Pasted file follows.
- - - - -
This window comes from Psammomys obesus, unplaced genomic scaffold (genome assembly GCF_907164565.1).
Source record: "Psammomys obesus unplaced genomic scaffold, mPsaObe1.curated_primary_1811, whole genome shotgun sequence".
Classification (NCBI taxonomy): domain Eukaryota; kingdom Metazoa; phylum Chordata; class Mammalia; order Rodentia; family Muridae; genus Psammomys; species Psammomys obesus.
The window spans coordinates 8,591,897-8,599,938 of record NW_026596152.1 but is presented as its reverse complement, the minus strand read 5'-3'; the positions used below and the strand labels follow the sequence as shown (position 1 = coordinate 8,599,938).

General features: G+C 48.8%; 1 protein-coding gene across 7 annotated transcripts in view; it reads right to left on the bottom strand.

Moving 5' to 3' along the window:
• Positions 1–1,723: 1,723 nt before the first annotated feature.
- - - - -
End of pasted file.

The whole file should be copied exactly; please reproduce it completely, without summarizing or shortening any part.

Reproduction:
This window comes from Psammomys obesus, unplaced genomic scaffold (genome assembly GCF_907164565.1).
Source record: "Psammomys obesus unplaced genomic scaffold, mPsaObe1.curated_primary_1811, whole genome shotgun sequence".
Classification (NCBI taxonomy): domain Eukaryota; kingdom Metazoa; phylum Chordata; class Mammalia; order Rodentia; family Muridae; genus Psammomys; species Psammomys obesus.
The window spans coordinates 8,591,897-8,599,938 of record NW_026596152.1 but is presented as its reverse complement, the minus strand read 5'-3'; the positions used below and the strand labels follow the sequence as shown (position 1 = coordinate 8,599,938).

General features: G+C 48.8%; 1 protein-coding gene across 7 annotated transcripts in view; it reads right to left on the bottom strand.

Moving 5' to 3' along the window:
• Positions 1–1,723: 1,723 nt before the first annotated feature.